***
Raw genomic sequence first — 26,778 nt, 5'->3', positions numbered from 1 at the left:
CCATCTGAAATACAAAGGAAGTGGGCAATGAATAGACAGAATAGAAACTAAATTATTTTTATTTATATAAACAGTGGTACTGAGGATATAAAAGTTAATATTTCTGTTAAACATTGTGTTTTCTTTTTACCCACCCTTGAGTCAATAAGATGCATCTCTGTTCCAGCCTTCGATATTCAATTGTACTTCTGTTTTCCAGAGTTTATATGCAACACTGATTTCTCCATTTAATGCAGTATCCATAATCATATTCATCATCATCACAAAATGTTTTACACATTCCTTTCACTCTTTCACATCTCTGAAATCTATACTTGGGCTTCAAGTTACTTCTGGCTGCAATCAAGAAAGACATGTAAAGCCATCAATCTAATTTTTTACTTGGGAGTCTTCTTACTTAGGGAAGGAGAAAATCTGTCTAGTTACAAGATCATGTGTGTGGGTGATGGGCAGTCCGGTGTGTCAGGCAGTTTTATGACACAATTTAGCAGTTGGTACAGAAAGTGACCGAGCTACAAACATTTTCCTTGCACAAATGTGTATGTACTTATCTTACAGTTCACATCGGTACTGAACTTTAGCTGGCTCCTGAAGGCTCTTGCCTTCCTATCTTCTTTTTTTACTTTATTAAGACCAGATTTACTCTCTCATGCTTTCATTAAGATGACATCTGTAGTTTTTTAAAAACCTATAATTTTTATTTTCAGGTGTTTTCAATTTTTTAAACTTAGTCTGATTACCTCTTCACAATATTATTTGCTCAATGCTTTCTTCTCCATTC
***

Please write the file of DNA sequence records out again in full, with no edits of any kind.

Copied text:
Raw genomic sequence first — 26,778 nt, 5'->3', positions numbered from 1 at the left:
CCATCTGAAATACAAAGGAAGTGGGCAATGAATAGACAGAATAGAAACTAAATTATTTTTATTTATATAAACAGTGGTACTGAGGATATAAAAGTTAATATTTCTGTTAAACATTGTGTTTTCTTTTTACCCACCCTTGAGTCAATAAGATGCATCTCTGTTCCAGCCTTCGATATTCAATTGTACTTCTGTTTTCCAGAGTTTATATGCAACACTGATTTCTCCATTTAATGCAGTATCCATAATCATATTCATCATCATCACAAAATGTTTTACACATTCCTTTCACTCTTTCACATCTCTGAAATCTATACTTGGGCTTCAAGTTACTTCTGGCTGCAATCAAGAAAGACATGTAAAGCCATCAATCTAATTTTTTACTTGGGAGTCTTCTTACTTAGGGAAGGAGAAAATCTGTCTAGTTACAAGATCATGTGTGTGGGTGATGGGCAGTCCGGTGTGTCAGGCAGTTTTATGACACAATTTAGCAGTTGGTACAGAAAGTGACCGAGCTACAAACATTTTCCTTGCACAAATGTGTATGTACTTATCTTACAGTTCACATCGGTACTGAACTTTAGCTGGCTCCTGAAGGCTCTTGCCTTCCTATCTTCTTTTTTTACTTTATTAAGACCAGATTTACTCTCTCATGCTTTCATTAAGATGACATCTGTAGTTTTTTAAAAACCTATAATTTTTATTTTCAGGTGTTTTCAATTTTTTAAACTTAGTCTGATTACCTCTTCACAATATTATTTGCTCAATGCTTTCTTCTCCATTC